At the beginning of the things that parents say to their children most frequently, there are warnings about their postures such as “don’t slouch” and “walk upright”. Not only in children, but also in adults; using the body correctly and in a balanced way while walking, sitting, working or even sleeping greatly improves the quality of life. Near East University Hospital Physical Medicine and Rehabilitation Specialist Dr. Şeniz Kulle gave important tips on how the correct posture should be.
Normal posture is the posture that does not cause any strain on the musculoskeletal system, and the forces applied to the joints where the normal curvatures of the body are preserved are evenly distributed. Although it varies according to the person’s body type, race, gender, occupation and hobbies, psychological state and daily life habits, correct, proper and healthy posture is vital for the harmony of our muscles, ligaments, circulatory system and organs.
The spine, which is the carrier of the body, is one of the systems most affected by the wrong posture. In order for the loads on the spine to be carried well, the ligaments and muscles must be in balance. Near East University Hospital Physical Medicine and Rehabilitation Specialist Dr. Şeniz Kulle said, “The imbalance in bad posture causes fatigue, asymmetry in the spine and pain with nociceptive stimuli. The muscles are overstretched to maintain the abnormal posture. Spasm and pain occur over time”. She also commented on the effects of wrong posture positions. Regarding correct posture, she said, “In the correct posture, the weight is distributed to each body part, the shock is absorbed, the range of motion is maintained, and the movements necessary for stability and mobility are independently controlled.”
Sitting right, sleeping right
Dr. Şeniz Kulle emphasized that a good posture has different characteristics while standing, sitting, lying or moving: “When standing, the head should be upright, the chest should be forward and the abdomen should be inward. Rather than an aesthetic appearance, this is a posture that adjusts the relations of body parts with each other, and ensures that organs, arms and legs can perform their functions with the least energy consumption.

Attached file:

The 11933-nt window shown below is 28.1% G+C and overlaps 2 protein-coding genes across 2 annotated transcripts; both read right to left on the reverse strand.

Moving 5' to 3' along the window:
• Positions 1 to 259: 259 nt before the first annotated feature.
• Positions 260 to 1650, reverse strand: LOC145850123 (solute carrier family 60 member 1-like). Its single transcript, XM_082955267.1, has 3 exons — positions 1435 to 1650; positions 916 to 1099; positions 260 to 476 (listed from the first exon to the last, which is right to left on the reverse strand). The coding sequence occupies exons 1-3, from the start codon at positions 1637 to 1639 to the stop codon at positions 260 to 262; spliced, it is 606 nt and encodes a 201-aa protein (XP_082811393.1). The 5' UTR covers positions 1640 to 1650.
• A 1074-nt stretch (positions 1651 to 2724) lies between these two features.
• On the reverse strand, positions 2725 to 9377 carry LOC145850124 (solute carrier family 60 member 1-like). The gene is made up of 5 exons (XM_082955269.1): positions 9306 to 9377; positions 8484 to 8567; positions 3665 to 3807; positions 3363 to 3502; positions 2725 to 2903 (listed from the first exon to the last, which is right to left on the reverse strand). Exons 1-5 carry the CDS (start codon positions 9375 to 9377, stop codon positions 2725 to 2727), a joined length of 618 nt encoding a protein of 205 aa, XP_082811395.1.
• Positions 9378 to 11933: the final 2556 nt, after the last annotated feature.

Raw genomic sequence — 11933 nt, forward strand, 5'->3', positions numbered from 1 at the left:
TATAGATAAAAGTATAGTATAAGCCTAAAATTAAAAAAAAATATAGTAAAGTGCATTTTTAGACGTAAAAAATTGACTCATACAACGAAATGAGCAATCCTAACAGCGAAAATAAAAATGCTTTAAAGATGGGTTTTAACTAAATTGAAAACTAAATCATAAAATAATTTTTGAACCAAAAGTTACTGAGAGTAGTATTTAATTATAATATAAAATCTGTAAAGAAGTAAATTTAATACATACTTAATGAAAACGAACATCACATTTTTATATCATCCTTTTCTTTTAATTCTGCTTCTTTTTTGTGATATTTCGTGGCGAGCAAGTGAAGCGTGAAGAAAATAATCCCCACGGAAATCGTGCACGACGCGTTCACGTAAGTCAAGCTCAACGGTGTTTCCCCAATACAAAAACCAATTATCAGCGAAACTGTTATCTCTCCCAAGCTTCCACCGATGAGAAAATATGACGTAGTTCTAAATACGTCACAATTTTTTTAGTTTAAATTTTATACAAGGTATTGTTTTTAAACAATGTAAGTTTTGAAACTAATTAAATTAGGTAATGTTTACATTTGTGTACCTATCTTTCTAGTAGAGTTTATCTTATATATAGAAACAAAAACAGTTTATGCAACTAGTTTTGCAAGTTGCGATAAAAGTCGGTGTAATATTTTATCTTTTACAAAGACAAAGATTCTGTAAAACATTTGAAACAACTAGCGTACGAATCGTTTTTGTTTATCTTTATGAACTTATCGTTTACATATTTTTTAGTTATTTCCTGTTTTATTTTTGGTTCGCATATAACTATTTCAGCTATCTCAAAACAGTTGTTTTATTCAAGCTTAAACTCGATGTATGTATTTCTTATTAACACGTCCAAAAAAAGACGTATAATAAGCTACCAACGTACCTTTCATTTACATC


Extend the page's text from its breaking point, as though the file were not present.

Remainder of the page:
Walking, sitting, sleeping are the basic cycles of our daily life. Acting and posing correctly while doing these will also increase our quality of life. Especially people who work at desks spend most of their days sitting. So how should the correct sitting style be?
Dr. Şeniz Kulle said, “When sitting, the back should be straight and the shoulders should be back. The hips should touch the back of the chair, and the lumbar cavity should be supported by a pillow. Bodyweight should be evenly distributed over the hips, and the knees should be slightly higher than the hips. A foot riser can be used for this. However, one of the most important rules is not to sit in the same position for more than 30 minutes, and not to cross your legs. When standing up from the sitting position, the chair should be moved towards the front and the legs should be straightened. Leaning forward from the waist should be avoided.
Dr. Şeniz Kulle reminds us that the sleeping position determines both our sleep quality and the level of our physical fatigue. Her recommendations for the right sleeping position are: “A pillow should be placed under the head while sleeping, but the pillow should not be too high. Shoulders should remain under the pillow. A pillow should be placed under the knees when lying on your back and between your legs when lying on your side. You should not lie face down for a long time, a pillow should be placed under the abdomen while lying on your stomach.
People who do not have correct posture habits are at risk of encountering important health problems in their daily lives. Dr. Şeniz Kulle said, “The most common posture disorders include kyphosis, scoliosis, increased lordosis, flattened waist, low shoulders and head-forward postures.” She refers to “hereditary disorders, habits and lack of education” as the most common causes of bad posture. Dr. Kulle said; “Other causes of bad posture include obesity, muscle weakness, tense muscles, loss of flexibility, wrong shoe selection, poor working conditions, sleep disorders, and mental state disorders.”